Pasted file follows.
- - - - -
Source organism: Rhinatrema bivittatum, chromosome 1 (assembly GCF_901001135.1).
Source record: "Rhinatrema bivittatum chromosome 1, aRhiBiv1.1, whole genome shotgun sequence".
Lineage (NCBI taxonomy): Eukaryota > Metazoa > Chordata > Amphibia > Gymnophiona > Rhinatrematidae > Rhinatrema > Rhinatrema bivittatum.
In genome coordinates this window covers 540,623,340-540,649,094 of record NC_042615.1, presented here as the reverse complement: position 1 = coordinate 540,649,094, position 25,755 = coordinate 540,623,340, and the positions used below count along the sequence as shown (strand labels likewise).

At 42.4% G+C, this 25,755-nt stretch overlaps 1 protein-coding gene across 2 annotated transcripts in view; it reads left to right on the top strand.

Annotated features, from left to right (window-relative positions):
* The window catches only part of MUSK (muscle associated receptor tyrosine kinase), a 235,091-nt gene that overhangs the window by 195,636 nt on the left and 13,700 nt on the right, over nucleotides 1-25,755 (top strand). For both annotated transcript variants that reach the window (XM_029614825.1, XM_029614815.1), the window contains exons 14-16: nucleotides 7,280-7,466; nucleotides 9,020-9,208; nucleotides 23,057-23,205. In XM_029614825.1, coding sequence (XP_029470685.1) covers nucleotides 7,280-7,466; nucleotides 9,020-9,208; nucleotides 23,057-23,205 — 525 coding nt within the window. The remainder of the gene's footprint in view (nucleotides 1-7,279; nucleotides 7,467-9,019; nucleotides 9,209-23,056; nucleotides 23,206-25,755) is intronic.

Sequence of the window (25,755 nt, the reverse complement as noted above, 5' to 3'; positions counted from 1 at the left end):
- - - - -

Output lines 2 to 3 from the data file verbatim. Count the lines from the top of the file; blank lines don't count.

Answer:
Source record: "Rhinatrema bivittatum chromosome 1, aRhiBiv1.1, whole genome shotgun sequence".
Lineage (NCBI taxonomy): Eukaryota > Metazoa > Chordata > Amphibia > Gymnophiona > Rhinatrematidae > Rhinatrema > Rhinatrema bivittatum.